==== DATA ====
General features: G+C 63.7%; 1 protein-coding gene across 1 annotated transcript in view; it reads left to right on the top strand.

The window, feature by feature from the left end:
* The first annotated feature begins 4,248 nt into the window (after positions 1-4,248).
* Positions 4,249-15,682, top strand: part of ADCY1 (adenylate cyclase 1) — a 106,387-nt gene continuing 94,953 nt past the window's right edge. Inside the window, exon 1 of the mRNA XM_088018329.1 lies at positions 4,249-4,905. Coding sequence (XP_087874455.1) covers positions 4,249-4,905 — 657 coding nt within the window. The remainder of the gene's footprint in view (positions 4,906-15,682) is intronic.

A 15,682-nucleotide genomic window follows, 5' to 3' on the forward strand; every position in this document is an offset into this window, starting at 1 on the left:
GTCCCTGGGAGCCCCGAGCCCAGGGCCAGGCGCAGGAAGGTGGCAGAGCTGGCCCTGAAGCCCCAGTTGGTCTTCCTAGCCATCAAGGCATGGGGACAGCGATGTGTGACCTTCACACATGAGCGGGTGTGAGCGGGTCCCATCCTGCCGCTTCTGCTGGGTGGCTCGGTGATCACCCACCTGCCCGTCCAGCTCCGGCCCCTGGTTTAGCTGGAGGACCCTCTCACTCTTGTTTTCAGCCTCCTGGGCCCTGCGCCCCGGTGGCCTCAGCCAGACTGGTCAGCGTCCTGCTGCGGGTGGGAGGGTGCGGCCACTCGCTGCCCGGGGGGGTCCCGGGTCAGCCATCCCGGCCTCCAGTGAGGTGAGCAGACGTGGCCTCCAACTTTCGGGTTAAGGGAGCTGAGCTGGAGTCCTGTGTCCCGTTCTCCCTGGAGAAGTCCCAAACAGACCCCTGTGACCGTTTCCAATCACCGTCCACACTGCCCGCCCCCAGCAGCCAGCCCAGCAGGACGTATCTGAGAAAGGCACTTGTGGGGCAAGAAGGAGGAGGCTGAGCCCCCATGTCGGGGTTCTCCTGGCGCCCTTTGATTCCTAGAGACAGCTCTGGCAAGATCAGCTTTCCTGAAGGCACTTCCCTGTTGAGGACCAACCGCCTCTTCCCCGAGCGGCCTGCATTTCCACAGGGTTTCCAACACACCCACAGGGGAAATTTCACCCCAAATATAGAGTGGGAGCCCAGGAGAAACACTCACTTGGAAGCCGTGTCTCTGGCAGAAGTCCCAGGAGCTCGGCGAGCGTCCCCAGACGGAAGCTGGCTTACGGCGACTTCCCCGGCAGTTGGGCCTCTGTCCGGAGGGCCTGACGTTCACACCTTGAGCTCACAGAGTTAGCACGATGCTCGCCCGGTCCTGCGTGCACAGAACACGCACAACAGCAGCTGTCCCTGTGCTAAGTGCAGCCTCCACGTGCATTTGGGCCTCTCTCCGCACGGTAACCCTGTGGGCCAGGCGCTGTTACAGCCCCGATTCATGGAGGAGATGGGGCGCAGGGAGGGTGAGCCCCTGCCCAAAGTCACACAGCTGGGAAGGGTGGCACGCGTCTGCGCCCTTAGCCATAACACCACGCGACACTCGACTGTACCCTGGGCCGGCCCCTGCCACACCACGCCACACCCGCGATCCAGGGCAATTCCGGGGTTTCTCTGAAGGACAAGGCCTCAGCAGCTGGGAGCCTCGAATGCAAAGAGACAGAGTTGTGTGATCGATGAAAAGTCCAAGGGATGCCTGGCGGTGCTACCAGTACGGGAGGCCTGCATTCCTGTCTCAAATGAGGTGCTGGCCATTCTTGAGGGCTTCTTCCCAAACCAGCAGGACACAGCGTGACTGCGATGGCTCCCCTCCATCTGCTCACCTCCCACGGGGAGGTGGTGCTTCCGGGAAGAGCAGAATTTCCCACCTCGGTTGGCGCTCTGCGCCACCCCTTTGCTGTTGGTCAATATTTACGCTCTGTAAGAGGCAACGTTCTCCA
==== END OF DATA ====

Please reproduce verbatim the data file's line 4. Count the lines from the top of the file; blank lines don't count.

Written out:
* Positions 4,249-15,682, top strand: part of ADCY1 (adenylate cyclase 1) — a 106,387-nt gene continuing 94,953 nt past the window's right edge. Inside the window, exon 1 of the mRNA XM_088018329.1 lies at positions 4,249-4,905. Coding sequence (XP_087874455.1) covers positions 4,249-4,905 — 657 coding nt within the window. The remainder of the gene's footprint in view (positions 4,906-15,682) is intronic.